The same dual copyright payout occurs in the case of on-demand streaming and when a song plays in businesses and retailers, such as grocery stores, hospitals, or the background of a startup website. These deals will pay a specific percentage depending on the service provided and the negotiation power of all parties.

A.k.a. synchronization is the use of music in commercials and film. “synchronization” involves a license negotiated between content producers and publishers/songwriters. A fee is a payable upfront, and royalties are paid after the film or TV show has been distributed. Sync licenses are a lucrative option and can also be used to discover under-the-radar artists since most filmmakers choose music based on personal preferences.

Radio services are subject to a different process. They typically use blanket licenses with buffet-style payment rates. The current copyright rules for broadcast radio (AM/FM) and Internet radio (Pandora and SiriusXM) make an important distinction. Terrestrial radio broadcasters are not required to pay sound recording copyright holders, but the second group is. This is a significant difference that the music industry considers unfair. When a song is played on the radio, it makes money only for the writers and not the artists. So when Counting Crows’ “Big Yellow Taxi” is played on AM or FM radios, Joni Mitchell gets paid while the band does not.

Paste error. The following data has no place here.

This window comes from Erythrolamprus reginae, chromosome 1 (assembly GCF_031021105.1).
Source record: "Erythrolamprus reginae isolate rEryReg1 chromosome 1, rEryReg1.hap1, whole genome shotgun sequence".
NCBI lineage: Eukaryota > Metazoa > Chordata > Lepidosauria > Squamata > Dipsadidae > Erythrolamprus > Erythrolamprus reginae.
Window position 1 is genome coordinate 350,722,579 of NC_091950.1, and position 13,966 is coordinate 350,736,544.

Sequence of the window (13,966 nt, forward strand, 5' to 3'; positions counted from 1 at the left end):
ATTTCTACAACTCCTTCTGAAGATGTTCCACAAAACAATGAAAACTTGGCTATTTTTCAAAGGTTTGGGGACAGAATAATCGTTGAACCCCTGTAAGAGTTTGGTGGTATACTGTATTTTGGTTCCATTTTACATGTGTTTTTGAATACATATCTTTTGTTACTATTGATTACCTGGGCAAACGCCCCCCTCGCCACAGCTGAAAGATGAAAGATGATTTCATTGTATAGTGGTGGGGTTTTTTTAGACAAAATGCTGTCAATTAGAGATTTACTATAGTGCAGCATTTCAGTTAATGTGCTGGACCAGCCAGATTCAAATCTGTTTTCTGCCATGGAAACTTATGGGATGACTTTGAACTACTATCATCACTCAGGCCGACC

Perform Live Music

Live events are rapidly becoming the most lucrative venue for musicians in today’s digital-music era. This is because dedicated music fans want more intimate experiences with their favorite artists. This is why tours are getting bigger, and music festivals draw crazy crowds, even though they have the same lineups. This is also why ticket and concert companies such as Live Nation are growing like mad.

While album sales are declining and streams may only pay fractions of cents at a time stream, live shows — whether it’s festivals, tours, or one-off concerts — command some of the most expensive tickets.


Musicians were not often interested in being associated with corporate brands during the golden age of rock and pop. But that is changing as rap has become America’s most beloved genre. Brand partnerships allow artists to endorse or sponsor a brand they like and provide an additional revenue stream. YouTube monetization is another way for musicians to make a side income. YouTube videos get a share of the revenue from any ads they tag onto them. Psy’s “Gangnam Style” reportedly earned $2 million from the 2 billion YouTube views. YouTube’s music head Lyor Cohen stated last year that YouTube’s payout rate is as high as $3 per 1000 YouTube streams.

Fashion, Merchandising and Other Direct Sales

For decades, artists have used the easy-to-make-money strategy of selling non-musical products such as perfumes, paraphernalia, and clothing lines. But in today’s digital age, musicians can be more creative with their methods. They don’t need to limit themselves to traditional merch tents at concerts or posters on a site.